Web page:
Boston seeks $15M to cope with release of inmates
Mayor Thomas M. Menino sought this week $15 million from the Patrick administration to help manage the potential release of hundred of inmates as a result of an estimated 34,000 mishandled drug cases by state lab chemist Annie Dookhan.
Dookhan is accused of falsifying thousands of results at the now-closed testing facility in Jamaica Plain, which had been overseen by the state Public Health Department.
Prosecutors say Dookhan altered drug samples to obtain positive results and listed some samples as positive without even testing them.
An estimated 600 prisoners in Suffolk County, many with extensive criminal histories, could have their convictions tossed out because of the suspected evidence tampering.
In order to maintain safety in the streets, Menino and city law enforcement officials are deploying more police officers and specialized drug and gang units.
They are also assembling “crisis re-entry” teams of police, probation officers and outreach workers to help freed inmates return to society. The city will provide freed inmates emergency housing, education and job training programs, and mental health and substance abuse counseling.
The teams began meeting Friday with inmates slated for release.
A Patrick administration spokesman said it would review the request.
“We must provide the necessary resources to address potential wrongful convictions and protect public safety while looking for opportunities to support reentry programs we know have a proven track record of preventing recidivism,” spokesman Alex Zaroulis stated in published reports.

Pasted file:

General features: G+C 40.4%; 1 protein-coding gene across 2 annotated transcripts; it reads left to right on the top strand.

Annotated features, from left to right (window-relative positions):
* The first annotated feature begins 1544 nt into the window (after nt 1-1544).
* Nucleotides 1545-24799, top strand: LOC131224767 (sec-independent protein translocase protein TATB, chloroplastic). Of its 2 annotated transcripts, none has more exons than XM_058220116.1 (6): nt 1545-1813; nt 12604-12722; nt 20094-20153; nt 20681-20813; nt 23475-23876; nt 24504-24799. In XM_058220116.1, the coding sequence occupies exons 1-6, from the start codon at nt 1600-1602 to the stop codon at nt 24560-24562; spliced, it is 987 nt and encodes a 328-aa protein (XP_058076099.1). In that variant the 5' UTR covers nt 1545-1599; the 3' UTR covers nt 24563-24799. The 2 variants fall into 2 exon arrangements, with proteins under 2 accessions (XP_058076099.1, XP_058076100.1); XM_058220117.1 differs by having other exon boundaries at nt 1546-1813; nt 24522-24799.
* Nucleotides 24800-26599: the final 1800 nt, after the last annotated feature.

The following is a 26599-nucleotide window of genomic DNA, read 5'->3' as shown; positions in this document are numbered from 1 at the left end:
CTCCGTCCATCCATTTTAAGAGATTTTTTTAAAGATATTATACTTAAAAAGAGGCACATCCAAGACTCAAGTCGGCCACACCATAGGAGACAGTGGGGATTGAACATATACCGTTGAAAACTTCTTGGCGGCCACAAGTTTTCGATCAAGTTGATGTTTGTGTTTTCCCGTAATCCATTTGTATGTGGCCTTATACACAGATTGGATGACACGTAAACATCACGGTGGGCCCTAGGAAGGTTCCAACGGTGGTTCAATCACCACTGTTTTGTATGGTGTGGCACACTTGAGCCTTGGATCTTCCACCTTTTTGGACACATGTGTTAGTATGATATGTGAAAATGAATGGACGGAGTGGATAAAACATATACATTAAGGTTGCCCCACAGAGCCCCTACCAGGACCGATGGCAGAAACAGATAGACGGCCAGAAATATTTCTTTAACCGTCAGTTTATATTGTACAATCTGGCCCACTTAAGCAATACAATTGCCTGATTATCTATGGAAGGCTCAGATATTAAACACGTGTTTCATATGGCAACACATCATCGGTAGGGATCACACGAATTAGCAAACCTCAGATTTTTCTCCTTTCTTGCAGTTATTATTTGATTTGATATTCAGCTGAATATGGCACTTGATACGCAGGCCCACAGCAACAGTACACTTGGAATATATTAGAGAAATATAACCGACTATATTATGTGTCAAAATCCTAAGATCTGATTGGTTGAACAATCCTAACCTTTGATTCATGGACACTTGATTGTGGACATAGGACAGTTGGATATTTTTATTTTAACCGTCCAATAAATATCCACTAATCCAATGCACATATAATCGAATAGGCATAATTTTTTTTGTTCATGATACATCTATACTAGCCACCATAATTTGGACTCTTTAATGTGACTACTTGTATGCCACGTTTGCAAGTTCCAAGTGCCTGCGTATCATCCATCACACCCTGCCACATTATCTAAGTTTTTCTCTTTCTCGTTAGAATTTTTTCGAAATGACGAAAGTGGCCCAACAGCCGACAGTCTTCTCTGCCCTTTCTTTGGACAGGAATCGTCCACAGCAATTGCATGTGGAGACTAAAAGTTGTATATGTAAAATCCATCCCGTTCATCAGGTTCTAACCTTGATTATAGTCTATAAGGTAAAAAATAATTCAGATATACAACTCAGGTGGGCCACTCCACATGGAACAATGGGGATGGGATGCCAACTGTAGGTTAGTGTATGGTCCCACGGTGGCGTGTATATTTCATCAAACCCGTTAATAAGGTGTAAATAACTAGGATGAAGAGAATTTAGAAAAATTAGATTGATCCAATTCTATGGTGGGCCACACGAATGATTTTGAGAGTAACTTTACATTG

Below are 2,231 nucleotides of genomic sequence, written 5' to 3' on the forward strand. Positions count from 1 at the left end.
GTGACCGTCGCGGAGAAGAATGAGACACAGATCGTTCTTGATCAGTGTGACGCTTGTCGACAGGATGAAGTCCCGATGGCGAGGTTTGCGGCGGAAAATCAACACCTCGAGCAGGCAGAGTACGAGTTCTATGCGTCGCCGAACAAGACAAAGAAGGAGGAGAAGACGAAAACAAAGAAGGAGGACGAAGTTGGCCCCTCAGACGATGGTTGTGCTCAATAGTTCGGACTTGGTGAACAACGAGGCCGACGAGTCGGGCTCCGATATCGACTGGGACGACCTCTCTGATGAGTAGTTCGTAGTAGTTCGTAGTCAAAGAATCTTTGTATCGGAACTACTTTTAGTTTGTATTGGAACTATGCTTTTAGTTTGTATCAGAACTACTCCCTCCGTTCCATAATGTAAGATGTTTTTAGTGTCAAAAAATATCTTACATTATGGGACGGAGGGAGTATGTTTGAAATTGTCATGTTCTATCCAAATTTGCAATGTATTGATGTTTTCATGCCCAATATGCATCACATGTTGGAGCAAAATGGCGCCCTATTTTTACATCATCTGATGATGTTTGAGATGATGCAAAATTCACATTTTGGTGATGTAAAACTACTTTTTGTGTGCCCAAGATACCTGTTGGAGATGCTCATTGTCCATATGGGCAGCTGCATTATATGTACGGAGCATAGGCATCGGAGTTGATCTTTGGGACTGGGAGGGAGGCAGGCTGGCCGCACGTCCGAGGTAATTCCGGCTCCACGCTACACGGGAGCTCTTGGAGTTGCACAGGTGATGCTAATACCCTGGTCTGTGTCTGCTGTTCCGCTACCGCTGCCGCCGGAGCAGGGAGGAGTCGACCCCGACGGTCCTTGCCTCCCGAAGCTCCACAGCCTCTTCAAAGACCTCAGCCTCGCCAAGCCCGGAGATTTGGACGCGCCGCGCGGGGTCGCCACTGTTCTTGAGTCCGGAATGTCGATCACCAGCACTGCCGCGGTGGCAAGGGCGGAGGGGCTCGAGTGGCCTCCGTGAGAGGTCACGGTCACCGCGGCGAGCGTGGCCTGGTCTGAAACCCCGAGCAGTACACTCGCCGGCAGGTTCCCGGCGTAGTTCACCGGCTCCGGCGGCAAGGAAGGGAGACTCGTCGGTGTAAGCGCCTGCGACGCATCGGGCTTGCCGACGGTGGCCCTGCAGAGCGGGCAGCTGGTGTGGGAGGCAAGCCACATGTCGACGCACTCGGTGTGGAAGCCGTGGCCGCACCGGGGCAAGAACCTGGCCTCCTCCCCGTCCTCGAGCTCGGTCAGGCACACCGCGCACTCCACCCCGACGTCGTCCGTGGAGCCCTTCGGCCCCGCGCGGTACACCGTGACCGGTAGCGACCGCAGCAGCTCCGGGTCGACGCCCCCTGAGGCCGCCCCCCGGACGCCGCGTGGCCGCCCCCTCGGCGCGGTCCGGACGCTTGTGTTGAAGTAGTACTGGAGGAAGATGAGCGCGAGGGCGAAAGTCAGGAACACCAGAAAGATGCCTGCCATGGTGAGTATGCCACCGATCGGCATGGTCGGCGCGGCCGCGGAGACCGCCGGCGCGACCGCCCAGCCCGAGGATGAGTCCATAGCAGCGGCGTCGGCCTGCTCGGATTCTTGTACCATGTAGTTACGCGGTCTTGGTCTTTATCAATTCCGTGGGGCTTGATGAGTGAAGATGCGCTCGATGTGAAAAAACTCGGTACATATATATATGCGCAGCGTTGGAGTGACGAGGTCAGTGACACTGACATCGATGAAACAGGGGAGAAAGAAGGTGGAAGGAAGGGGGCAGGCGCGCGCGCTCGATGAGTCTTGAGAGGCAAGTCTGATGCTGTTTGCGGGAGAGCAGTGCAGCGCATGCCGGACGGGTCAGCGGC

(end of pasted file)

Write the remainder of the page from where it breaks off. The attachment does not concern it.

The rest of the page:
According to Mayor Menino, the crisis re-entry team will conduct mandatory pre-release orientations for those individuals that are being released.
The team will include members of the Boston Police Department, the District Attorney’s office, Department of Probation and street workers from the Boston Centers for Youth and Families.
These meetings will be led by a representative from the Department of Corrections, and will address 5-10 inmates at one time. Individuals will also be provided written information on Boston-based service providers that can assist with jobs, housing, health care and education.
“It is unfortunate that one person can cause such harm to the legal process and in turn such potential for harm to Boston’s neighborhoods,” Mayor Menino said in a statement last week. “We are concerned about the large number of individuals who will be released from state prison with no plan for transition back into society, and just as concerned about those who may return to a lifestyle that can cause turmoil on our streets.”
Suffolk County District Attorney Daniel F. Conley is working closely with Menino.
“[We] recognize the gravity of this situation,” Conley said in a statement.
Material from Mayor Menino’s office and published reports contributed to this story.